Before I tell you about our vision
I want to tell you a story about a family I have recently been working with. The mum, let’s call her Kate was referred to our service following an emergency move into the borough. Before meeting me, Kate and her children had all been happily living in their home, mum working part time, the children in school and college no longer frightened of seeing their mum bruised or dragged across the lounge floor by her hair.
This changed following a phone call informing Kate that her ex-partner, the children’s father had been released from prison and due to information received, police and children services advised the family they were at risk of serious harm and it was recommended the family move immediately out of the area.
Kate and all her children were moved into a 2 bed emergency flat, their possessions from home packed by a removal firm and placed into storage. The cost for the removal firm and storage for a number of months way exceeded Kate’s monthly income. After a few months Kate got notification of a temporary home in our borough. This was when I got to speak with Kate: she was really pleased with the accommodation, even though it meant three of the children would have to share a room and mum would have to sleep in the lounge: it was bigger and they would be safe. She was very grateful for the help and support, and the safety measures that could be put in place when she moved in. As we talked more I could tell there was something really worrying Kate: what Kate and the children needed at that exact moment was money to pay for another removal van, for petrol to get her children to school. Over the last 2 months those journeys had been 3 hour round trips twice a day. Without some money they would be unable to move into the new home. I could hear the stress in Kate’s voice: the children having endured so much before their dad went to prison, had been pulled away from their home and their friends and Kate felt so guilty about this, questioning whether she had made the right decision
What happened next?
It was only because of donations that our service was there to help Kate and her children and I was able to tell Kate that she didn’t need to worry about finding the money for the removal van. ESDAS would cover it and they could move to their place of safety.
What do we need funding for?
At ESDAS we believe not only in everyone's right to live free from violence and abuse but also that kindness is fundamental to meeting the needs of survivors and children. For survivors and children, living with domestic abuse is traumatic and can have often devastating life consequences. However the impact of the COVID-19 pandemic has compounded and indeed worsened the conditions under which survivors and children are living. We know that the government’s advice on self or household-isolation has had a direct impact on women and children experiencing domestic abuse. Home is not a safe place for survivors of domestic abuse. We know that social distancing and self-isolation will be used as a tool of coercive and controlling behaviour by perpetrators, and will shut down routes to safety and support. We know from speaking to some survivors, that accessing support online can be a safer or preferred option than calling for support if they are not able to leave the household, as the perpetrator could overhear them on the phone, which is why we are fundraising to try and establish an online chat service. Since lockdown we have an increasing number of survivors contact us secretly via social media and email and we know that we need to expand our lifesaving services into an online platform. We are acutely aware not only of the increase risk that abuse is happening behind closed doors and going unreported but also that the lives of women and children are at greater risk than ever. In fact in the UK there have been 32 domestic abuse killings in the first eight weeks of lockdown. But even the easing of restrictions doesn’t mean that domestic abuse will reduce. Far from it: in fact, domestic abuse is anticipated to rise further as lockdown lifts and victims make their escape, leaving the abuser reeling from their loss of control. At this point the abuse and violence ramps up.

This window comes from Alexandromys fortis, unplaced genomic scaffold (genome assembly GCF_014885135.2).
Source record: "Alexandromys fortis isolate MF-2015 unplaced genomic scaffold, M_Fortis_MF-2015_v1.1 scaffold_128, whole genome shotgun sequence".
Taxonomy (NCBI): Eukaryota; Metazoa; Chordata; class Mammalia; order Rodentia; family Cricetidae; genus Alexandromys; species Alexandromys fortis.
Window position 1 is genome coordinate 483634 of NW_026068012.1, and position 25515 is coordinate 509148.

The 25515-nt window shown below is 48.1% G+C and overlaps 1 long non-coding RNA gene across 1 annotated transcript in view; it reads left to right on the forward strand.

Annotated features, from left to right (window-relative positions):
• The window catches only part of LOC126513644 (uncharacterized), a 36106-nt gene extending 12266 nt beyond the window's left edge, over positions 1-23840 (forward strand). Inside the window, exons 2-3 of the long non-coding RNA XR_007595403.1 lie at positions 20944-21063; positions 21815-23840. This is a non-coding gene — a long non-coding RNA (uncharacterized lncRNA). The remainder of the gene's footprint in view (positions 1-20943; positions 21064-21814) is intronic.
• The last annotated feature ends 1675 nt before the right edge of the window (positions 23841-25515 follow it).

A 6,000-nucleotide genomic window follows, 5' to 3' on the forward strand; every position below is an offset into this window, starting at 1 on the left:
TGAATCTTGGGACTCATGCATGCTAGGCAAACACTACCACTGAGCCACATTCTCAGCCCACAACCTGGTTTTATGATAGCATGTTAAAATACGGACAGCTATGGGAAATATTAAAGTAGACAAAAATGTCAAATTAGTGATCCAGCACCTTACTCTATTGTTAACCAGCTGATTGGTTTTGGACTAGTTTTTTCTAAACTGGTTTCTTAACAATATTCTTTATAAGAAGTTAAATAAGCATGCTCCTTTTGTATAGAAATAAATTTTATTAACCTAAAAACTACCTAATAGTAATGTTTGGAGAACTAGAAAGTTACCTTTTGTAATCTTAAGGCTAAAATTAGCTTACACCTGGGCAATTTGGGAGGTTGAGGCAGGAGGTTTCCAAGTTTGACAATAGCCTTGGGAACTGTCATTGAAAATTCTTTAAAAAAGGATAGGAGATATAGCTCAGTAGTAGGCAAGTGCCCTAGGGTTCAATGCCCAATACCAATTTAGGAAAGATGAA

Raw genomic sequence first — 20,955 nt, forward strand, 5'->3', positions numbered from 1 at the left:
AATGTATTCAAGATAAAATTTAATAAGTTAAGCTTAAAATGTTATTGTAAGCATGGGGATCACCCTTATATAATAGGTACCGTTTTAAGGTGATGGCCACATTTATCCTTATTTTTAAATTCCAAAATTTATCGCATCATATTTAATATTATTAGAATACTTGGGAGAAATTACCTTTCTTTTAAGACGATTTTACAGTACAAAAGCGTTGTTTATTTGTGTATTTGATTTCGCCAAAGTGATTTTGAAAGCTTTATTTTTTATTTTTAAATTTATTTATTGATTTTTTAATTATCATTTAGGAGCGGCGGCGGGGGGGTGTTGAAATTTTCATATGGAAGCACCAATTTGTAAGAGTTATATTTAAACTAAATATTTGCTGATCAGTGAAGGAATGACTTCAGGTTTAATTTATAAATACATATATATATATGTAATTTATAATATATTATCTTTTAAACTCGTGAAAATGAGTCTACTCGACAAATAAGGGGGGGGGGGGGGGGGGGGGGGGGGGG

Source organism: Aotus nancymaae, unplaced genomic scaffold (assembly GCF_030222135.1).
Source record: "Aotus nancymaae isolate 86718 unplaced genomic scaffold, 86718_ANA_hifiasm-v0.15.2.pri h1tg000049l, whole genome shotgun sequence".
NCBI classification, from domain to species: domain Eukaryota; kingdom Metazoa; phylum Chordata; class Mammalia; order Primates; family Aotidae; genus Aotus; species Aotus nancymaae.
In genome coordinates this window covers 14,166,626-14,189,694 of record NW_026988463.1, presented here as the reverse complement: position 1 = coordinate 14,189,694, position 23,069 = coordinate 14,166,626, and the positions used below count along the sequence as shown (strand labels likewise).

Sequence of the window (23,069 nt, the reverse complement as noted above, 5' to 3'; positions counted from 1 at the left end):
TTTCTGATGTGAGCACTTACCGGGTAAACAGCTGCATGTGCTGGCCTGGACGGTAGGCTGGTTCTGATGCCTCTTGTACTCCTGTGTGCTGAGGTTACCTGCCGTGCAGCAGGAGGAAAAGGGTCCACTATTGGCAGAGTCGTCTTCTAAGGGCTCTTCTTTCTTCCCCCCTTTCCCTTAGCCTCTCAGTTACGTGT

So we need you to help us be there in anyway we can, to reach survivors where they are and provide a variety of routes to safety for them and their children.
And finally we would like to share with your one survivor's words on why our services are needed..
"I feel so weird, it’s so unexplainable the way I feel.
The police was instrumental, one in particular Detective. But for you and your team you helped me start this journey in the first place, you stood by me. It may not seem like you did much from afar, but you supported me and believed me. You allowed me to utilise your address for my sons and my sake and that was everything, it made me feel so much safer. That really was massive for me in providing cover and courage to proceed, you touched base with me to see how I was. When your alone that’s truly a feeling of feeling special, worthy. And just plain nice, coming out of this experience having people being nice for just nice sake is so strange yet so important in getting back to who you are and who you want to be, being surrounded by surreal events for so long it’s easy to turn into what you've seen as it’s slowly become the only existence despite the constant battle to keep your sanity and version of it, it’s so much easier to be what you see.
Having a constant positive interaction makes you feel you matter and what you feel matters.
????Thank you. ????
To you and your staff past and present, seriously a massive thank you.
I’m going to go and be overwhelmed by passing this milestone in ploughing forward. I think I’m excited but scared to be. Either way. Thank you.
Thank you so much??"
(Survivor, April 2020)